MSc African Studies Core Course 2
Themes in African History and Social Sciences
This course introduces students to major debates in the contemporary study of Africa, aiming to set these issues within their historical, social and cultural contexts. The approach is necessarily selective, but features many of the most important and influential scholarly works on Africa arranged around four central themes. The selected themes reflect key areas of academic and public debate, and fields in which there is a lively and often contested literature:
The State in Africa: The first five weeks of the course introduce students to key features of the historical background to contemporary Africa. We begin with the formation of the colonial state, its “modernising” mission, resistance to colonialism, nationalism and independence. The course then analyses authoritarianism, patrimonialism, and the cold war. The last three weeks of the first term focus on more contemporary themes, and debates surrounding them, such as economic liberalisation, political liberalisation and democratisation.
Lectures will focus on identifying historical continuities and critical junctures in the evolution of the African state, and cover a broad range of key themes:
- the character of the colonial state;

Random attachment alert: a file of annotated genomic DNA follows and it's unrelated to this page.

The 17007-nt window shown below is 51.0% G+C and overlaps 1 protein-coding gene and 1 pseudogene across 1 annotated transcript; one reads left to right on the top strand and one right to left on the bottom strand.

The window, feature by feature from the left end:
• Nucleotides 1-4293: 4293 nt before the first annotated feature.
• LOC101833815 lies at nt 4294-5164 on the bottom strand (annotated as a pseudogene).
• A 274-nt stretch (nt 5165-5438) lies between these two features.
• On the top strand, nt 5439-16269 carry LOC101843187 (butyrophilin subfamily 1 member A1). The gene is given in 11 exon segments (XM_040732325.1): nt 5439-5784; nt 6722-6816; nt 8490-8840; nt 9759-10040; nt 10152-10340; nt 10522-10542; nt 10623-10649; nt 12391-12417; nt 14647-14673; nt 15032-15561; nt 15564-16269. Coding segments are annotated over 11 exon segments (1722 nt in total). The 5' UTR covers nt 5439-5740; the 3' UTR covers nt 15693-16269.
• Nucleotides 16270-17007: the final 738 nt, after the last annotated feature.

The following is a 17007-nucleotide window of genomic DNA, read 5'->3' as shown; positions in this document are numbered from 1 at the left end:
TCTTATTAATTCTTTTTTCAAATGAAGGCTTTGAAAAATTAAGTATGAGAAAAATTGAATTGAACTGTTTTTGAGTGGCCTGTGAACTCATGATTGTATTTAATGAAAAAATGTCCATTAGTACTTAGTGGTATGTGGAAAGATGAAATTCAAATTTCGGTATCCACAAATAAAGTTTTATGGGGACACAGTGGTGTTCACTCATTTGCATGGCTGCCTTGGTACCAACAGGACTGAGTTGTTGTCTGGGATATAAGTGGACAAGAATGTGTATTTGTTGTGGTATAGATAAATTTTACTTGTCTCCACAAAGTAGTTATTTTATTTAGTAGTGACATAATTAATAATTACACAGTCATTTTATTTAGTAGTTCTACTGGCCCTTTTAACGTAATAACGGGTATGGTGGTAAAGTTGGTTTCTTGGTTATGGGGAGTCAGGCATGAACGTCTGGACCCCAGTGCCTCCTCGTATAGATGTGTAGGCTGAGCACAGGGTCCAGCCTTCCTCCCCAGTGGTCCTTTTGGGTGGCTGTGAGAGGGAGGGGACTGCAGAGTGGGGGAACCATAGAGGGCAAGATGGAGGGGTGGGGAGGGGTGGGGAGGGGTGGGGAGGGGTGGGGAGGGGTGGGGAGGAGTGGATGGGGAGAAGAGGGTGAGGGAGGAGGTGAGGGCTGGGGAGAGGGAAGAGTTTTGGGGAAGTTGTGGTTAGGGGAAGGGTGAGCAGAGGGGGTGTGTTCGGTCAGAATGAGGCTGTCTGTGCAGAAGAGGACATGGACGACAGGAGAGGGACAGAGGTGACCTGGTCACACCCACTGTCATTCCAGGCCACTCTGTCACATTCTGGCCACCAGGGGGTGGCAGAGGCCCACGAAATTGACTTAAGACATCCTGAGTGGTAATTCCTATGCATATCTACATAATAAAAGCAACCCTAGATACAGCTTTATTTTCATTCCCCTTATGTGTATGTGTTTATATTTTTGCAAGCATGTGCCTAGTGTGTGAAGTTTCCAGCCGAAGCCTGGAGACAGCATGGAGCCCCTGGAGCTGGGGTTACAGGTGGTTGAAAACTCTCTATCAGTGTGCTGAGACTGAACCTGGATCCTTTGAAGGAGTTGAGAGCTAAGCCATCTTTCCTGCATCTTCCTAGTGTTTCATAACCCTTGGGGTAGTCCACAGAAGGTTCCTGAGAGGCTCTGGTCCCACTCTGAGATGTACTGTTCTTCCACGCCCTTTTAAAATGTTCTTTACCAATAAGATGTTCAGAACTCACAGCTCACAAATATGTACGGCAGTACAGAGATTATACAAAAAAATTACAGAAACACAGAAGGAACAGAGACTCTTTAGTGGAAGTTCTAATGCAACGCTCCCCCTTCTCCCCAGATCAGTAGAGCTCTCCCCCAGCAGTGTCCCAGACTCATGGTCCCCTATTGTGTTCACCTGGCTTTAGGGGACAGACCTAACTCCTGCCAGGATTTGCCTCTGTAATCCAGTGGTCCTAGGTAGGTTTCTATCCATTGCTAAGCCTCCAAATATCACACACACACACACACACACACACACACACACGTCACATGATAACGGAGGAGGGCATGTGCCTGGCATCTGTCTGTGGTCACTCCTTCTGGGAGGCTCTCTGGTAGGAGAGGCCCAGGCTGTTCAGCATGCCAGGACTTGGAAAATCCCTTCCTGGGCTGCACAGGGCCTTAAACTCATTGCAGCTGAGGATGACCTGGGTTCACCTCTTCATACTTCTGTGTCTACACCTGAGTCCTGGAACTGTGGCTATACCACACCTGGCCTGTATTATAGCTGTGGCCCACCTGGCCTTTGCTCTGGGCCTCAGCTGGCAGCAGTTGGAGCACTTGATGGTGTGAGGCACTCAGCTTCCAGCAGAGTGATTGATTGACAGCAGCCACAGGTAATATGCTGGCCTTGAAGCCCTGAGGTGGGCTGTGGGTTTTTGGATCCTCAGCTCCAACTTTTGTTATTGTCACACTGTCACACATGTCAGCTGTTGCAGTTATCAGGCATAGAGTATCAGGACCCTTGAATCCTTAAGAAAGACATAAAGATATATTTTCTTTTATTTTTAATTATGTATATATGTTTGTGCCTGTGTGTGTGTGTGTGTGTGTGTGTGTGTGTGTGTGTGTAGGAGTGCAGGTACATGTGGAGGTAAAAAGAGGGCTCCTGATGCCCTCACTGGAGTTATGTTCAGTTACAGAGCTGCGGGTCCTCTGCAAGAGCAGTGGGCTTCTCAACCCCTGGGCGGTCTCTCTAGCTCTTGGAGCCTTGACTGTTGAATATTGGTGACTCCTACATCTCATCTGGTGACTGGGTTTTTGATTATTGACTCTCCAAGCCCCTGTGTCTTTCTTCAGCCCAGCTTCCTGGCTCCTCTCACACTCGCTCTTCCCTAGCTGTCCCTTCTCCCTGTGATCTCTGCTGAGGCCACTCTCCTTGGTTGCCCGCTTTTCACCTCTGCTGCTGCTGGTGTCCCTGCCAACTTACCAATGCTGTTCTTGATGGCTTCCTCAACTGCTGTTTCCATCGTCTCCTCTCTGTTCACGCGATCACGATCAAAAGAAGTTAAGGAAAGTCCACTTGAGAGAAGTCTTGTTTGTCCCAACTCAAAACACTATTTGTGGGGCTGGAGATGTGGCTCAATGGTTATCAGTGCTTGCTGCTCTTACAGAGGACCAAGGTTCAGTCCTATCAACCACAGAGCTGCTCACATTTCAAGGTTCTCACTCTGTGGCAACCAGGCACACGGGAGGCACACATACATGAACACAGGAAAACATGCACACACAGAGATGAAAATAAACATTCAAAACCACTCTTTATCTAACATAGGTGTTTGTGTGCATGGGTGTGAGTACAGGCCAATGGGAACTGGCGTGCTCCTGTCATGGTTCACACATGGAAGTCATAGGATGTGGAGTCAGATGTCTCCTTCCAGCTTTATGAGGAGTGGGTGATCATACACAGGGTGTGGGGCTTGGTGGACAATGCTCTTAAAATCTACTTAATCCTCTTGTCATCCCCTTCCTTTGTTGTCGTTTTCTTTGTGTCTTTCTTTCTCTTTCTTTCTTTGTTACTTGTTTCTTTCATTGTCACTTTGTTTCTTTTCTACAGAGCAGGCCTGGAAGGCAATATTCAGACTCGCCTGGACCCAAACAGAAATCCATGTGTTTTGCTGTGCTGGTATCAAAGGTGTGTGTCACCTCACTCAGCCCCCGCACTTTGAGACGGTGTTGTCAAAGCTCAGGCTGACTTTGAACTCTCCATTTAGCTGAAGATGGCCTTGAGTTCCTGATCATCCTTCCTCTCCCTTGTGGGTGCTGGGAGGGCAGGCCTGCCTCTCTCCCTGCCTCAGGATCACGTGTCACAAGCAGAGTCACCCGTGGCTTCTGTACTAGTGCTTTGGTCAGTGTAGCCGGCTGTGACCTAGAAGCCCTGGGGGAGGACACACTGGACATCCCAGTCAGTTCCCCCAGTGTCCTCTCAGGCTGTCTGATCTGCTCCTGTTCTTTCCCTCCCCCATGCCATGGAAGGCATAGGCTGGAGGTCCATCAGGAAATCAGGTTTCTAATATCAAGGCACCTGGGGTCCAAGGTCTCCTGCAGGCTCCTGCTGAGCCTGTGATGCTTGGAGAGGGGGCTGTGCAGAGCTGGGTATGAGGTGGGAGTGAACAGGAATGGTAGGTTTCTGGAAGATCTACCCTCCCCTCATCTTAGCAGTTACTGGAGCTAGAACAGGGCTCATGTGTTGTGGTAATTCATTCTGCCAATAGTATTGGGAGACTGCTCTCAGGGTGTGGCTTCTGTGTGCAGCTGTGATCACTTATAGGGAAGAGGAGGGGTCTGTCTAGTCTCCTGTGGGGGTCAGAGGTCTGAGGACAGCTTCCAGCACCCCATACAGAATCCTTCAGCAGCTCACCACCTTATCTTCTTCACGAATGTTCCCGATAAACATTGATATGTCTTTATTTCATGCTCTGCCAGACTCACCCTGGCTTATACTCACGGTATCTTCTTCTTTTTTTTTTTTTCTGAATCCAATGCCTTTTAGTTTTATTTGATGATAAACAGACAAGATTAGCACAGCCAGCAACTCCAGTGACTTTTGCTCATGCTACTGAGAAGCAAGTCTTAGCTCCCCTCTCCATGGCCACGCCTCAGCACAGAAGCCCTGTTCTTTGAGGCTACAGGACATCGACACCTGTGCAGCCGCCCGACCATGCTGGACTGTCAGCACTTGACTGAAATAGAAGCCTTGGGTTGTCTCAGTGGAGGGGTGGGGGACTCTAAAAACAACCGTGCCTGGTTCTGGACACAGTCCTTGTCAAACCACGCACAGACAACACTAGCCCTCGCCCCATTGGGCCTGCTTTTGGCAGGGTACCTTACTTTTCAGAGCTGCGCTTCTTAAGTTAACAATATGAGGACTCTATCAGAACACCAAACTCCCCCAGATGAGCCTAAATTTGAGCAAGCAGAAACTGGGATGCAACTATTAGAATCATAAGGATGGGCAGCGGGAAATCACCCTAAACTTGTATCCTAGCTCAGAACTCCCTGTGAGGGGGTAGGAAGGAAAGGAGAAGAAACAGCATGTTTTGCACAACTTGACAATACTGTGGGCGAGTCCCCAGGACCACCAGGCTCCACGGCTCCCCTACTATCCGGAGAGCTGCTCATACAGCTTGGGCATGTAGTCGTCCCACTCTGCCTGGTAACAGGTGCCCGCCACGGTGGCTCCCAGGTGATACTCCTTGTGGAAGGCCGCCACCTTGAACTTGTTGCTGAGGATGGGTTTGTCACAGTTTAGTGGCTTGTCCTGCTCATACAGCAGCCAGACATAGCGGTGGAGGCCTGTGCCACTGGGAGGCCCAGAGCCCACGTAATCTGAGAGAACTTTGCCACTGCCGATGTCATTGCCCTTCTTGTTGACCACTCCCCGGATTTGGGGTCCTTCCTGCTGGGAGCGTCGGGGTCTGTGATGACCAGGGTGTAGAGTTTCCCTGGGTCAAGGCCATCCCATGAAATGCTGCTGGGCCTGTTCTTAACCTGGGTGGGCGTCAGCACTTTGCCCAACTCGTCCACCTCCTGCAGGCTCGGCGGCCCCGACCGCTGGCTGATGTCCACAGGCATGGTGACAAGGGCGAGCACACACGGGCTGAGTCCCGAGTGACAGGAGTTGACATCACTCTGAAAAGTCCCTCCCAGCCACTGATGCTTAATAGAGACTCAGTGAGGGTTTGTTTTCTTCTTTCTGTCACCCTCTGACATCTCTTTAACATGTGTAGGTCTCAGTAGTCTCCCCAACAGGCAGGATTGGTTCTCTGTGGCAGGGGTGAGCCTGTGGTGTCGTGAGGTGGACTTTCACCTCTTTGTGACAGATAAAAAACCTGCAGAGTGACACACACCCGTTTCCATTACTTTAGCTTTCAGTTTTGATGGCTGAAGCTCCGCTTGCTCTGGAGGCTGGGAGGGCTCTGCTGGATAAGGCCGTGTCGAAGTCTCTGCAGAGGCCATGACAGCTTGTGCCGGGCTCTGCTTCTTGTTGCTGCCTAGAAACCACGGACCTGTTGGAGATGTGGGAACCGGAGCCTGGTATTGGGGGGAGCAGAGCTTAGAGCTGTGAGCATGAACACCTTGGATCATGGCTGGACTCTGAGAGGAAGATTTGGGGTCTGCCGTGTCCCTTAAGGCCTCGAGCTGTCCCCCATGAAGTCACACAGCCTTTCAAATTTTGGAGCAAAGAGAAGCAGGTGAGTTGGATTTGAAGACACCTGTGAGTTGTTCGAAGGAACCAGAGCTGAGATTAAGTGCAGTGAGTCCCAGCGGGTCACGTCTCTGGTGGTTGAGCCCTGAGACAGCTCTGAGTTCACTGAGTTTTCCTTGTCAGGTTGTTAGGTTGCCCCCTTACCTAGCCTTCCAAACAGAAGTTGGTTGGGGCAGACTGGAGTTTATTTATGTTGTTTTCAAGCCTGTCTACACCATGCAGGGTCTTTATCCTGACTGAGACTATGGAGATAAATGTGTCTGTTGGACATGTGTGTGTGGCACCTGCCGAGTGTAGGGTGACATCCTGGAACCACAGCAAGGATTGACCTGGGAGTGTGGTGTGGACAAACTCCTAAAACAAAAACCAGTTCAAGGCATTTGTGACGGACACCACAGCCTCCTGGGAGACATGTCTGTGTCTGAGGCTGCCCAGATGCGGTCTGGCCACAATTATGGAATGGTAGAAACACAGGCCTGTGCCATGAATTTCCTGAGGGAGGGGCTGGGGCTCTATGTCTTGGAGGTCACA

- the hopes (and failures) of the nationalist state project;
- the politics of economic crisis during the Cold War era;
- why African states ‘failed’;
- the ways in which African leaders attempt to mobilize their supporters;
- structural adjustment and its impact on Africa;
- the feasibility of democracy in Africa.
Contemporary Social Issues: A critical analysis of key areas of debate on contemporary Africa continues during Hilary Term. We will first look at ethnicity and other forms of identity in Africa, to understand its modern rather than primordial nature. The course also investigates debates over the most potent images of Africa’s suffering today: civil war, famine, agricultural stagnation and struggles over land, HIV-Aids, the informal economy and the lack of decent jobs, forced migration as well as voluntary migration.
Lectures cover a range of key themes, including:
- reasons for African mobility, including forced migration;
- identity and ethnicity in Africa;
- the relationship between historical grievances, natural resources, elections, and civil war;
- the relationship between land reform, famine, and political stability;
- the political economy of epidemics.
- Minimum of a strong 2.1 undergraduate degree (or equivalent international qualification) and a transcript of your results.
- Personal Statement
- Current CV
- Three academic references
- A sample of written academic work
- Applicants whose first language is not English are required to provide evidence of proficiency in English
The application deadlines for 2013-14 entry are 16 November 2012, 18 January 2013 and 8 March 2013.
How to Apply
Fees & Funding